Photo identification for students, more controlled access to schools and possible uniforms are among recommendations the Carroll County Board of Education is scheduled to review next month.
The recommendations came out of a security committee that Superintendent Charles I. Ecker called for last fall, after the Amish school shooting in Nickel Mines, Pa., he said.
"We had a lot of concerns raised by parents, staff, about the security in the schools," Ecker said, referring to incidents in school systems across the country. The committee of system staff members and parents was created "to see how we can improve our security," he said.
The school board is expected to examine the plan the committee developed in a June 27 work session, said Larry Faries, coordinator of school security.
That plan details starting target dates for each recommendation, ranging from as early as this spring to the 2008-2009 school year. There also are such items as issuing photo IDs to all school system employees and regular training for evacuation and lock-down drills.
Last week, Carrolltowne Elementary School started a trial run with a new visitor monitoring system - the first of its kind in a county school, Faries said. The system requires visitors to hit a buzzer to gain building access. Before entering the building, their identities are verified.Although there were some concerns of bogging down main office staff with regular requests for entrance, Faries said, the school will probably test out the concept through the end of this year and possibly in the fall.
Other recommendations include performing "risk assessments" at every facility and adding video surveillance to all schools' lobby areas. The high schools have security cameras in place, Faries said.
"They're an incredible deterrent," Faries said of the cameras. Vandalism has almost evaporated where they are installed, he added, and the video footage that is captured generally serves as strong legal evidence.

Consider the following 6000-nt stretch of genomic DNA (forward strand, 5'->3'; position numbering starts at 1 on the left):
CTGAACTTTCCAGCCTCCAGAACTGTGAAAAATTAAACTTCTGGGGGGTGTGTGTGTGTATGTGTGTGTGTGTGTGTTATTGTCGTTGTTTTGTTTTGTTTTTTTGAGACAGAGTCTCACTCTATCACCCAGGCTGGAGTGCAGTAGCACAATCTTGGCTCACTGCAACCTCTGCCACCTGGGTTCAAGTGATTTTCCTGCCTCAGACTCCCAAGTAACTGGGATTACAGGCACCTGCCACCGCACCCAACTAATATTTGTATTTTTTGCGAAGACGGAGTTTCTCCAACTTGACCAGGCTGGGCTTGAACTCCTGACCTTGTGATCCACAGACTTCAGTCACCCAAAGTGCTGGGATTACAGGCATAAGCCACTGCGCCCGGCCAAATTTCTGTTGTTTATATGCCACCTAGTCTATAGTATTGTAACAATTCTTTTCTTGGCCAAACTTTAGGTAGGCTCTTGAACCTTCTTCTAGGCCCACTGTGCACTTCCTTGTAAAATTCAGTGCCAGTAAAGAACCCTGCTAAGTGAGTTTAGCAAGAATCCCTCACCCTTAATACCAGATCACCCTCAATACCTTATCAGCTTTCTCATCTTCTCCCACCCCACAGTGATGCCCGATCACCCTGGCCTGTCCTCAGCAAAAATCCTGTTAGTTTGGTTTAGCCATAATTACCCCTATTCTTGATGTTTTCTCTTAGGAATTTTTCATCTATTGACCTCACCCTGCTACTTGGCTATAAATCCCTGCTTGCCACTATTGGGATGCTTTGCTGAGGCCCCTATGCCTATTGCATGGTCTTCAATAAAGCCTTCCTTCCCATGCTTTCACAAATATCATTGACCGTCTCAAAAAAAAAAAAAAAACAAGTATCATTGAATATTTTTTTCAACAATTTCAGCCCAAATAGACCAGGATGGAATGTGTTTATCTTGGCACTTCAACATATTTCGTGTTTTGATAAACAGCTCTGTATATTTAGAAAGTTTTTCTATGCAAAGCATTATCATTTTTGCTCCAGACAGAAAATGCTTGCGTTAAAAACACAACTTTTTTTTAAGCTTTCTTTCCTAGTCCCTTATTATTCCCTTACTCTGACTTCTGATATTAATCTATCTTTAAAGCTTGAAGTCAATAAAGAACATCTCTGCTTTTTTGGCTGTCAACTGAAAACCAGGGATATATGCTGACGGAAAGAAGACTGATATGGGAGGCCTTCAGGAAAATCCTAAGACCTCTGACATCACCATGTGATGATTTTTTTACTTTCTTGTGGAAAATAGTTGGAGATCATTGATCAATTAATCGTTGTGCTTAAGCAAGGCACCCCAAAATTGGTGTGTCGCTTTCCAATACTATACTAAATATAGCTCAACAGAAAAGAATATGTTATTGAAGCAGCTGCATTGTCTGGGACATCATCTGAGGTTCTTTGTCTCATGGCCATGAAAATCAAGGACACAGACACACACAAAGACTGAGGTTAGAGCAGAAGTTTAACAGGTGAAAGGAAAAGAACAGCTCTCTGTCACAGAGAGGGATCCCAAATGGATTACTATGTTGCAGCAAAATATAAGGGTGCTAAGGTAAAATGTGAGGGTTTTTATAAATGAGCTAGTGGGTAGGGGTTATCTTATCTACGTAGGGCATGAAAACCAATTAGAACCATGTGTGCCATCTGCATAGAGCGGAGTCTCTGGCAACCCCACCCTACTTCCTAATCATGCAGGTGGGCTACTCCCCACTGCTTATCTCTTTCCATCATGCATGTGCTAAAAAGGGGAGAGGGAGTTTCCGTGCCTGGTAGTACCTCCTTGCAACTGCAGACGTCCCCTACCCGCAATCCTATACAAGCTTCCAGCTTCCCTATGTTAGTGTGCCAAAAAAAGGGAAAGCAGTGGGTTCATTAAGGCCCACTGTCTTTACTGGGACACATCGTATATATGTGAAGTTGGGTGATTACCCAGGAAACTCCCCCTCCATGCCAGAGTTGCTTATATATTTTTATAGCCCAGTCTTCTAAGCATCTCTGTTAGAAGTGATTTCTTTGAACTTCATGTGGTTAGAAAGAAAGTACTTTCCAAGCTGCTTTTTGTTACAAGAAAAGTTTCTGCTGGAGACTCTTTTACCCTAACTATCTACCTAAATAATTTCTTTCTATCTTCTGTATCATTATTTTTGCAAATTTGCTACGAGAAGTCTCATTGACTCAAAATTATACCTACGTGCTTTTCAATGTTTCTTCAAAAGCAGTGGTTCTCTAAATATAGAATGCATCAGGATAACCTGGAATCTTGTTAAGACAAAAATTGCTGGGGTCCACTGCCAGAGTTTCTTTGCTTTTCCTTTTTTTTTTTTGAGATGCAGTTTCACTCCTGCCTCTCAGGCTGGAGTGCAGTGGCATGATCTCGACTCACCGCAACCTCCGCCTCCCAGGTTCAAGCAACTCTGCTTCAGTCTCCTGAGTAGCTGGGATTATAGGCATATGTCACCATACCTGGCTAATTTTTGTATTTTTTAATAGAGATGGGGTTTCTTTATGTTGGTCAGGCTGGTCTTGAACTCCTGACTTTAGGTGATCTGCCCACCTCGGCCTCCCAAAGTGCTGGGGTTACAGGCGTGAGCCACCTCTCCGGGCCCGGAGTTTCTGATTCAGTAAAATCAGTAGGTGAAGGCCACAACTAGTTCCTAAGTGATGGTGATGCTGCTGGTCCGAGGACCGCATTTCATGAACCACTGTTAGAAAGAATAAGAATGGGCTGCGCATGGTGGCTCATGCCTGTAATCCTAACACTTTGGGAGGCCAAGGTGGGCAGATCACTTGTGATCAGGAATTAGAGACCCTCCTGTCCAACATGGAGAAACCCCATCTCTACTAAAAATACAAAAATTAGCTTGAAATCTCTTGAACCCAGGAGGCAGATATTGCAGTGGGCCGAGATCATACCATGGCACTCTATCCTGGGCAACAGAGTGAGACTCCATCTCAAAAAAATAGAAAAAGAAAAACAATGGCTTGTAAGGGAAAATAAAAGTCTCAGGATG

The estimated cost for some items, such as the digital video surveillance systems, risk assessments or middle school and high school student photo IDs, could climb into the tens of thousands of dollars.
One action that would more directly affect students involves amending and strictly enforcing the dress code, or "strongly" considering uniforms, to begin the 2008- 2009 school year.
"It's a very controversial approach," Faries said. "But ... a lot of school systems have that sort of thing."
From a security perspective, he said, uniforms eliminate having to worry about students wearing gang colors. They also make blending into the crowd more difficult for an outsider.
Faries pointed to Prince George's County as an example. Of more than 200 schools, about 130 have uniform policies - the majority mandatory, said John White, spokesman for Prince George's County public schools.
Parents make the decision for uniforms and also select them, White said. Some have opted for such combinations as khakis and a blue shirt, he said. But the school system does ask that the chosen outfits be available at retail stores and at a reasonable price. Ecker said he wasn't sure Carroll was ready for that step, although he could see the benefits.
Whatever decisions are made to bolster student safety, Faries and Ecker said they recognized the challenge of increasing security while maintaining openness and access to schools.
"You've either got security, or you've got this open-door policy. They don't meld together," Faries said. "You can't really have it both ways."